Austria played an integral part for the failure of Italian revolutionaries in between the years 1820-1849, due to their incredible influence throughout Europe at that time, being known as a superpower. Their military strength shone through, and crushed every revolution between 1820 and 1849. However, they are not the sole reason for failure. There are also other important factors that contributed to the failure of Italian revolutionaries, such as the lack of communication between leaders, and lack of foreign support.
Austria was responsible for the failure of the Italian revolutionaries due to two main reasons: their strict Chancellor Metternich, and the strength and efficiency of their army.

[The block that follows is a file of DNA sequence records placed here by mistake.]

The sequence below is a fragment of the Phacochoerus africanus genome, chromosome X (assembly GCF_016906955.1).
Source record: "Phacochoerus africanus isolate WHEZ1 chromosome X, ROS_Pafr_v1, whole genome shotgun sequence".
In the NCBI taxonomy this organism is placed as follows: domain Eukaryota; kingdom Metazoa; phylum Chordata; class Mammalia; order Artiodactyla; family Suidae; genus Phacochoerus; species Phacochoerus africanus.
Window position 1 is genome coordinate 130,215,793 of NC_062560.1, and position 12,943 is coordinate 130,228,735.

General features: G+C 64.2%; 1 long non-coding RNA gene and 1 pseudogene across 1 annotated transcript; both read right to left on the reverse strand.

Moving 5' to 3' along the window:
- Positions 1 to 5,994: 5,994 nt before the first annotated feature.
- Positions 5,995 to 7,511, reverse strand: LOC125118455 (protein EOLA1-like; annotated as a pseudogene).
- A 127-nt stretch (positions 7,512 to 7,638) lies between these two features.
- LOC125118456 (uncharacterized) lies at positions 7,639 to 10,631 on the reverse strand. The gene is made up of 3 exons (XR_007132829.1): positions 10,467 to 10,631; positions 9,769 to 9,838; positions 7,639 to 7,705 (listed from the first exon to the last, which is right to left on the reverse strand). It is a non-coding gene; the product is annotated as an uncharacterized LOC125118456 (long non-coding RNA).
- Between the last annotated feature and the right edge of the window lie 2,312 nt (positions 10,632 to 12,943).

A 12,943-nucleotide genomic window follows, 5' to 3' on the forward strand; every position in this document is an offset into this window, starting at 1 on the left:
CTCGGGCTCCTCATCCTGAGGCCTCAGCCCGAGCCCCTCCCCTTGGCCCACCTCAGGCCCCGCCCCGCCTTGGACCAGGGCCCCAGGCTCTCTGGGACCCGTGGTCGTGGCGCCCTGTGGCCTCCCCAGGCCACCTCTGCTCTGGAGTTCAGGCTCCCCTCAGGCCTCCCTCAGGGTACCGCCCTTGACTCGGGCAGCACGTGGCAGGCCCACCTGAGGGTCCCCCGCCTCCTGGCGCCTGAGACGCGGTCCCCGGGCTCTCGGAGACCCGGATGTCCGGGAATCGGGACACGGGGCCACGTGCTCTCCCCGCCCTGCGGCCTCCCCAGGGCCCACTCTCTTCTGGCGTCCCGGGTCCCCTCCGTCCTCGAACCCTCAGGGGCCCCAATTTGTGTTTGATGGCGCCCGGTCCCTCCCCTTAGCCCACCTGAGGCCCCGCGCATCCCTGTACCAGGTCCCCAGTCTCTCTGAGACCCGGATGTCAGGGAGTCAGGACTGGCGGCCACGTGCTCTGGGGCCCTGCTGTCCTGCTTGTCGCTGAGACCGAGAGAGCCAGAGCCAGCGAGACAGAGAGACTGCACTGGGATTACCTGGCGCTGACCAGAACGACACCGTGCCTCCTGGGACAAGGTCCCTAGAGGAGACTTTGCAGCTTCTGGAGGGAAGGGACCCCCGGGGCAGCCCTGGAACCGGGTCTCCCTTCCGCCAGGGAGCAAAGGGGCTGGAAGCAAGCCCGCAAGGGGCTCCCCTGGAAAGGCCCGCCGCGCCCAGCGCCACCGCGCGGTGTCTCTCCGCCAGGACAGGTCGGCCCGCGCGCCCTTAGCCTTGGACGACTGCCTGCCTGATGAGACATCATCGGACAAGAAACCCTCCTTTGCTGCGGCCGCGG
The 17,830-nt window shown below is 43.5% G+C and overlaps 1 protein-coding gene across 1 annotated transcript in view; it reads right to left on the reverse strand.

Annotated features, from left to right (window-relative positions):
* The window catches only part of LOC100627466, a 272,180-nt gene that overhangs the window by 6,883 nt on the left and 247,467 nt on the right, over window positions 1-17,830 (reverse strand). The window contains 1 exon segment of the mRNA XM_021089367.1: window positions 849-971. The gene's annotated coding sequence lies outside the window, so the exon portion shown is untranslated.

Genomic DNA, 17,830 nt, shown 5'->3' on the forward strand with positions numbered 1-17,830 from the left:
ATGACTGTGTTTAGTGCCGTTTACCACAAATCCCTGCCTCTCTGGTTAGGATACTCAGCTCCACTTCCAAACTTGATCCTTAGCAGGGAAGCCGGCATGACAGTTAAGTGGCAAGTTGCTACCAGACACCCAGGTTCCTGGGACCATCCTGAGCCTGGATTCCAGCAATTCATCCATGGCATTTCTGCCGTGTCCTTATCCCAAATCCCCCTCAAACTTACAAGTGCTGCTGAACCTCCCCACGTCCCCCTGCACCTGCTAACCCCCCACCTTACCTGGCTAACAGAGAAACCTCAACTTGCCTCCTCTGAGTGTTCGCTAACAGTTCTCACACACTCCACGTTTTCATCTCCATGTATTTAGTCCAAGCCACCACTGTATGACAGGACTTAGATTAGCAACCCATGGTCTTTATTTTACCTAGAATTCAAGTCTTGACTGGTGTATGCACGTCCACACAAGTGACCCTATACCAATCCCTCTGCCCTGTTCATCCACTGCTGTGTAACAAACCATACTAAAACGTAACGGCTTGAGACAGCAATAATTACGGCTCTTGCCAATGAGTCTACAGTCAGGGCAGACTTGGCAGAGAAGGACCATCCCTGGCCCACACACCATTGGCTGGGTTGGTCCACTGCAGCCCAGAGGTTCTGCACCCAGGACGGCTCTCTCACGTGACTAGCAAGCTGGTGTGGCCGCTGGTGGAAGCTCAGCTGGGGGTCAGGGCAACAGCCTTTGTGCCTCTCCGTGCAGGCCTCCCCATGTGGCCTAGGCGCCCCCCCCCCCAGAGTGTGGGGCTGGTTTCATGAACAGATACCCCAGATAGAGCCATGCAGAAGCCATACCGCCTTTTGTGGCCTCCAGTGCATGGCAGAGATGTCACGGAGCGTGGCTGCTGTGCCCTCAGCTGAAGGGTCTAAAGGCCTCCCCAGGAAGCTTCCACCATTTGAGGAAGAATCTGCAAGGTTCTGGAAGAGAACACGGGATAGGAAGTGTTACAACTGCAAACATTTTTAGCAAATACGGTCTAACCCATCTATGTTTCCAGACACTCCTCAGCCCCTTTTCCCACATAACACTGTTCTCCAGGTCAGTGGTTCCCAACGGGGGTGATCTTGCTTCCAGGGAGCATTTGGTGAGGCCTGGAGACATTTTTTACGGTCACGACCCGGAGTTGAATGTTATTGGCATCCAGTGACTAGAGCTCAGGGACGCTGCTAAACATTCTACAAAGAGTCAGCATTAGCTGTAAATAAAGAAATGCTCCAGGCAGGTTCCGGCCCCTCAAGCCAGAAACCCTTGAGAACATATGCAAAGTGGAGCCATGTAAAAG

Austria was responsible for the failures of the Italian revolutionaries due to the influence of their chancellor, Metternich. The impact of Austria in Italy was felt before the first revolution in 1820. Due to the defeat of Napoleon in the Battle of Waterloo, 1815, the Holy Alliance (containing Prussia, Russia and Austria) ensured that France’s power was severely limited. In order to do this, land from Italy was distributed to Austria, as a way of enticing Austria to protect Italy from French expansion. The lands of Lombardy and Venetia came under the influence of the Austrians, due to the Congress of Vienna. The Austrian Chancellor Metternich, was therefore alarmed when he heard of revolutions occurring in Italy, as it made him think that the three states: Naples, Sicily and the Papal states, were challenging his authority, and this would have an impact on Austria, as it would have reduced trade between the two countries. Metternich explicitly states that “Italian affairs do not exist”, scorning the idea of a united Italy. When the revolution of Naples was successful, Metternich rapidly called together the Great Powers of Europe, and managed to convince